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Degrees do not equal success

Degrees do not equal success

I’ve been battling over whether or not to actually write this post because I don’t want to undermine anyone’s hard work or struggle in getting their degree. I couldn’t do it, that’s for sure, but i feel like i have to let people know that it’s okay to not want a university degree or not feel suited to education; you can still be successful without going.

I wouldn’t go as far as to call myself successful quite yet, but i am slowly climbing the ladder of my industry and I’m doing so without a degree. I’ve always wanted to be a poster child for “you don’t have to go to uni!” and my mum proudly tells everyone she comes across that I don’t have a degree – it’s about time i rant proudly to everyone on here.

I’ve already written about uni and why i chose not to go, but to summarise – i hate being taught. I dislike being in education and being forced to learn, pretty much. I thrive more in settings where i learn by accident or where i teach myself. The thought of uni also gave me a lot of unnecessary anxiety and honestly? I didn’t think a degree was worth risking my mental health over.

Making this choice was both a happy and a sad moment. Happy because i was so relieved that I didn’t have to go. Sad because i had no fucking clue what to do next. And i think a lot of people feel like that – if they don’t go to uni, what else are they gonna do?

I chose to go down the Apprenticeship route. Until i did one of my own, i thought Apprenticeships were just for the trades. Joining, building, plumbing – all good career choices but not for me. I stumbled across some modern apprenticeships in more relevant industries – IT, business management and, bingo, digital marketing. And then my life just fell into place.

Just kidding, i grafted for about 7 months, had a lot of shit interviews and some heartbreaking rejections before i found my place. Then i worked my little butt off to complete the coursework as quickly as i possibly could, and moved on to a permanent position in the same place i did my apprenticeship.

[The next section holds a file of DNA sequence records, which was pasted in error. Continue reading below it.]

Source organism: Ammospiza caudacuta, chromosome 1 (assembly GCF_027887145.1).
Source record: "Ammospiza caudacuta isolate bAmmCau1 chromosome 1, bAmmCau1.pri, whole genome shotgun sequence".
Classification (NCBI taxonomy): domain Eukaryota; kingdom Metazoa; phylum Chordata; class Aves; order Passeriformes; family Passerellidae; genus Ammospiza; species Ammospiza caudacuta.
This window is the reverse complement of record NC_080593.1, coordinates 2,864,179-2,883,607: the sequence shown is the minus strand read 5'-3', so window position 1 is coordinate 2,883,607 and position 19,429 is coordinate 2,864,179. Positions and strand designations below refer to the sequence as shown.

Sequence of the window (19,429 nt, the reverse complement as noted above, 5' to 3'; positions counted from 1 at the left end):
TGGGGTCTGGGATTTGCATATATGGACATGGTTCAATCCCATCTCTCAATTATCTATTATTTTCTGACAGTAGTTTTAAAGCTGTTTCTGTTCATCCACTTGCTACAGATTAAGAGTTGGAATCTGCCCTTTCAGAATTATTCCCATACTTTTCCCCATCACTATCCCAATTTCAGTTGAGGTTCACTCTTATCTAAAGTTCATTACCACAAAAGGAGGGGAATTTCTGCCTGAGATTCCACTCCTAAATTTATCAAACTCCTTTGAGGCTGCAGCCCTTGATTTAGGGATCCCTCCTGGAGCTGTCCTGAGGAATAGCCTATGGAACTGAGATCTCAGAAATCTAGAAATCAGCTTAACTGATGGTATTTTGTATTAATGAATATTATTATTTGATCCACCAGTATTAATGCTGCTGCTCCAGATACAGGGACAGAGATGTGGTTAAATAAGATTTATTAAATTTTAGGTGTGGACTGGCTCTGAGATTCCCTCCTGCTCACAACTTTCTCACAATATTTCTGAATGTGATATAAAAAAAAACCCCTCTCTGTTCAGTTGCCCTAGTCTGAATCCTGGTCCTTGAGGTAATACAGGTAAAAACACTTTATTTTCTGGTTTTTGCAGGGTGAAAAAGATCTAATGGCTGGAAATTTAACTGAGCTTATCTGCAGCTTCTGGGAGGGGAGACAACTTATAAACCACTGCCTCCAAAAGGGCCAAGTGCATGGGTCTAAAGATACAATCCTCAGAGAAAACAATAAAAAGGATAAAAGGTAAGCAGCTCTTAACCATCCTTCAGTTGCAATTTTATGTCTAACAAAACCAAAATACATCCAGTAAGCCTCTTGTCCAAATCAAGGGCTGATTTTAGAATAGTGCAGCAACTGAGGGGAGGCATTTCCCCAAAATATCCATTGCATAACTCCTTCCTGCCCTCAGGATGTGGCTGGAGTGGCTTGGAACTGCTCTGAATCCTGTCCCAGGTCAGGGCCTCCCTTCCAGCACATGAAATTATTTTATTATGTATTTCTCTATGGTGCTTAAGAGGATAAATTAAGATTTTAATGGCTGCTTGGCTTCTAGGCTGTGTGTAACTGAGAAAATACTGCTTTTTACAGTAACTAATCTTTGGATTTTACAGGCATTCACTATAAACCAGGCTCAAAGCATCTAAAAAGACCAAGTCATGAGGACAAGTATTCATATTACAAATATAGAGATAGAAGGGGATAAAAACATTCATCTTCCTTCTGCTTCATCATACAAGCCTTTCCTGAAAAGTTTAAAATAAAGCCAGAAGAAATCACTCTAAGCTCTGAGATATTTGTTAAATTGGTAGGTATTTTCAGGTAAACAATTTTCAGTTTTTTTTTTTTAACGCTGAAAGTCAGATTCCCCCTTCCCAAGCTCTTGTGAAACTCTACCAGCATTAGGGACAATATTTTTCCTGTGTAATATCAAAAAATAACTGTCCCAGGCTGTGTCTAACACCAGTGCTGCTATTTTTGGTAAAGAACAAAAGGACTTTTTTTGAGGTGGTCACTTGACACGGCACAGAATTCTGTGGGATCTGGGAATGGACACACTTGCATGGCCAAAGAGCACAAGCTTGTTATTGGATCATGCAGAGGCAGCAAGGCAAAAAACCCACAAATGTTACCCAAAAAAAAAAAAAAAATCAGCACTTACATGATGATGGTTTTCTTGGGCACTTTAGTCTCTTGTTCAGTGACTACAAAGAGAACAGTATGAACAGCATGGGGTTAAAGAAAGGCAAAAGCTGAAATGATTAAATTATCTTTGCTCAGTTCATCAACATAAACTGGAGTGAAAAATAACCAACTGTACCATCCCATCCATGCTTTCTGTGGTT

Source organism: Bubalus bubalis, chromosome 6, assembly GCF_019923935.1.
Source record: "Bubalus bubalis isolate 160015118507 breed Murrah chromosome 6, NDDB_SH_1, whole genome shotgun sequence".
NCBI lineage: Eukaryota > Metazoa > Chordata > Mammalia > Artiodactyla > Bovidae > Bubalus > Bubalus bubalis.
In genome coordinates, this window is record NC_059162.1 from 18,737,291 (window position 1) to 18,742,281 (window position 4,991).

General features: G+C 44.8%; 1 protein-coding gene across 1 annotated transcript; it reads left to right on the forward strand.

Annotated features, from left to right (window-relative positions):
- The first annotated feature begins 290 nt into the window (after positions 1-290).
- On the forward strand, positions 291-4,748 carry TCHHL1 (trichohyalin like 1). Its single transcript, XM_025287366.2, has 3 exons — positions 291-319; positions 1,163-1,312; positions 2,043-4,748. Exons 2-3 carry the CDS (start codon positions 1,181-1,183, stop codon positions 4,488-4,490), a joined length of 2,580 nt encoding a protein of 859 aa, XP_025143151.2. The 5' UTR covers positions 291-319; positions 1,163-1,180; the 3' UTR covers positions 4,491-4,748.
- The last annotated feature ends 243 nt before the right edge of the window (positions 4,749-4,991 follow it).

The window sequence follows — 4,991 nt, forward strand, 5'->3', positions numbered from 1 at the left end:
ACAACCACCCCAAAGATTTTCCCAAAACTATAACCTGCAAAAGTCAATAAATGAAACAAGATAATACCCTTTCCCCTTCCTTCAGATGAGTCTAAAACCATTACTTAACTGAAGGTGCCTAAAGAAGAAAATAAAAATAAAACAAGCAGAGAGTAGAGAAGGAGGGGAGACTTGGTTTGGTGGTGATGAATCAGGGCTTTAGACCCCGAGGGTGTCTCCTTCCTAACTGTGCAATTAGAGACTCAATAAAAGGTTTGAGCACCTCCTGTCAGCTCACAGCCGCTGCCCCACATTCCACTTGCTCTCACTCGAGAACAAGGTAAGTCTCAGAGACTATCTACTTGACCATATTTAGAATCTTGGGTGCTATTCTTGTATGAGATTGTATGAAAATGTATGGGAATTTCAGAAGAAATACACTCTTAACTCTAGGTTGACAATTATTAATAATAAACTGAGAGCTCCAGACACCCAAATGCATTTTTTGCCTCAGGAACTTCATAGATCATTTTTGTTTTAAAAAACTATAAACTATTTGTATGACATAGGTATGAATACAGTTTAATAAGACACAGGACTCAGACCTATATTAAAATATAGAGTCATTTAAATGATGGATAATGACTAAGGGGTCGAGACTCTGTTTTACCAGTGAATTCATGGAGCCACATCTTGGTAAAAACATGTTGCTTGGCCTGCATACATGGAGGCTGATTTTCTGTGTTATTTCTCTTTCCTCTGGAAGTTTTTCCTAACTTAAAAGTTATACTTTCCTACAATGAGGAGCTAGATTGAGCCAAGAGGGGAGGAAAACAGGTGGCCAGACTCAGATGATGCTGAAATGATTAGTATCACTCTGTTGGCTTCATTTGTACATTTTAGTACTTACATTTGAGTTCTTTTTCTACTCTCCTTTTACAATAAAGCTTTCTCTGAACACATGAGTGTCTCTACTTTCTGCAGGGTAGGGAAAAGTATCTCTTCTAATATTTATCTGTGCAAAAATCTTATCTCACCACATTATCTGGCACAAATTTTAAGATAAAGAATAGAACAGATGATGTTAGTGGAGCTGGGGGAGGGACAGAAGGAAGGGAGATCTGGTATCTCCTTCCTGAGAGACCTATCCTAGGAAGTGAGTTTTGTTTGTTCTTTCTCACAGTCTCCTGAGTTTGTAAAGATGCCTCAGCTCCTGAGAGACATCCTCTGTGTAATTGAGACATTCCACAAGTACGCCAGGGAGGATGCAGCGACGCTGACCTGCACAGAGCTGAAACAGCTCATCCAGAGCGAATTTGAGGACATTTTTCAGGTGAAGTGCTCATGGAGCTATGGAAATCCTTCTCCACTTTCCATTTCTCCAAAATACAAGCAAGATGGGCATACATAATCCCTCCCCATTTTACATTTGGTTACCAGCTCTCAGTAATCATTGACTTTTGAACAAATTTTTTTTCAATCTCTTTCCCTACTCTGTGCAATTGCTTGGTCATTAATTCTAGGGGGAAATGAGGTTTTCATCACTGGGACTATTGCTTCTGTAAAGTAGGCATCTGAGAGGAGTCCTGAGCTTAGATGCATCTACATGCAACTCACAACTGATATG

Having a blog is probably the main reason why i’ve been so successful so far. I was accepted onto the Apprenticeship scheme almost immediately & was offered the job where i completed my Apprenticeship on the spot. If you have a blog, for the love of god put it on your CV. You have no idea how helpful it could end up being!

Treating your blog like a business means you’re already savvy in terms of social media growth, SEO and good copywriting – all things needed in a Digital Marketer. Anything you learn on your Apprenticeship can also be applied to your blog, and vice versa. It’s the best of both worlds. #hannahmontanagang

Being kept on in the same place was massively helpful – although completing my qualification gave me a sense of “wow what can i move onto next?!”, i definitely was not ready. So, i gave it another year and then hit a slump.

I started to spiral pretty quickly when i realised a lot of the jobs i was looking at required a degree or several years more experience. For a while, i felt so hopeless that i considered wasting 4 years of my life at uni getting a degree I didn’t want and, deep down, didn’t think i needed.

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Turns out, timing is everything. You wont get lucky on your first check, or even your fifth check. I checked job sites and agencies consistently for a few months before something that sounded ideal came up. And the best part is, i interviewed for it and i got it. Not to brag, but it was the first interview i did after deciding i wanted a change.

I’m now at a stage where I’ve been making substantial money for a few years. Had i gone to uni, i would be leaving this year and likely starting on the wages that i was on whilst completing my apprenticeship. I’m gaining more experience all the time and I’m extremely happy with the route I’ve taken.